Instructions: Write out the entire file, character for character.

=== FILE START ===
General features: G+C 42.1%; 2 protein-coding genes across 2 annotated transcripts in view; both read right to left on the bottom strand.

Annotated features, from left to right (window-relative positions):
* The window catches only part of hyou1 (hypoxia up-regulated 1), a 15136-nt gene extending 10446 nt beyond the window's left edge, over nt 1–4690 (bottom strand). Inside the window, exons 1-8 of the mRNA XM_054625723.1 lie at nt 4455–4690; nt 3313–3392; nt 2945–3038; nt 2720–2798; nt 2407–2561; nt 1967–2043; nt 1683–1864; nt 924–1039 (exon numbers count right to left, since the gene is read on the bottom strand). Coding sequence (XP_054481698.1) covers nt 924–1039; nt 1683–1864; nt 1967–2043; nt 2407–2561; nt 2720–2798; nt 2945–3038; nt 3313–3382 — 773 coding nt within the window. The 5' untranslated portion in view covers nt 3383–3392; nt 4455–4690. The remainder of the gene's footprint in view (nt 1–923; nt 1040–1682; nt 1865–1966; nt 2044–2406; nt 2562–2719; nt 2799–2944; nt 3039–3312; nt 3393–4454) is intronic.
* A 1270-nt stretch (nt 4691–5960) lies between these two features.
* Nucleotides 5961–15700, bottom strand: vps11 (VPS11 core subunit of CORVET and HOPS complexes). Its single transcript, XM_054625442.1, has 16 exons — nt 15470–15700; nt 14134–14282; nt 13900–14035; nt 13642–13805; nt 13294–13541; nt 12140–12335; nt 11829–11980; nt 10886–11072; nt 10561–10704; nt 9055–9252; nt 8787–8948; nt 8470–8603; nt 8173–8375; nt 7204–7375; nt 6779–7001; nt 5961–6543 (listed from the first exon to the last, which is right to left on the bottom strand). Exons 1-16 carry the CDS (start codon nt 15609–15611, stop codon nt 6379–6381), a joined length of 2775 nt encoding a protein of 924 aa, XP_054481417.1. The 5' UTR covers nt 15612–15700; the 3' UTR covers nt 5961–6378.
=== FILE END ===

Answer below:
General features: G+C 42.1%; 2 protein-coding genes across 2 annotated transcripts in view; both read right to left on the bottom strand.

Annotated features, from left to right (window-relative positions):
* The window catches only part of hyou1 (hypoxia up-regulated 1), a 15136-nt gene extending 10446 nt beyond the window's left edge, over nt 1–4690 (bottom strand). Inside the window, exons 1-8 of the mRNA XM_054625723.1 lie at nt 4455–4690; nt 3313–3392; nt 2945–3038; nt 2720–2798; nt 2407–2561; nt 1967–2043; nt 1683–1864; nt 924–1039 (exon numbers count right to left, since the gene is read on the bottom strand). Coding sequence (XP_054481698.1) covers nt 924–1039; nt 1683–1864; nt 1967–2043; nt 2407–2561; nt 2720–2798; nt 2945–3038; nt 3313–3382 — 773 coding nt within the window. The 5' untranslated portion in view covers nt 3383–3392; nt 4455–4690. The remainder of the gene's footprint in view (nt 1–923; nt 1040–1682; nt 1865–1966; nt 2044–2406; nt 2562–2719; nt 2799–2944; nt 3039–3312; nt 3393–4454) is intronic.
* A 1270-nt stretch (nt 4691–5960) lies between these two features.
* Nucleotides 5961–15700, bottom strand: vps11 (VPS11 core subunit of CORVET and HOPS complexes). Its single transcript, XM_054625442.1, has 16 exons — nt 15470–15700; nt 14134–14282; nt 13900–14035; nt 13642–13805; nt 13294–13541; nt 12140–12335; nt 11829–11980; nt 10886–11072; nt 10561–10704; nt 9055–9252; nt 8787–8948; nt 8470–8603; nt 8173–8375; nt 7204–7375; nt 6779–7001; nt 5961–6543 (listed from the first exon to the last, which is right to left on the bottom strand). Exons 1-16 carry the CDS (start codon nt 15609–15611, stop codon nt 6379–6381), a joined length of 2775 nt encoding a protein of 924 aa, XP_054481417.1. The 5' UTR covers nt 15612–15700; the 3' UTR covers nt 5961–6378.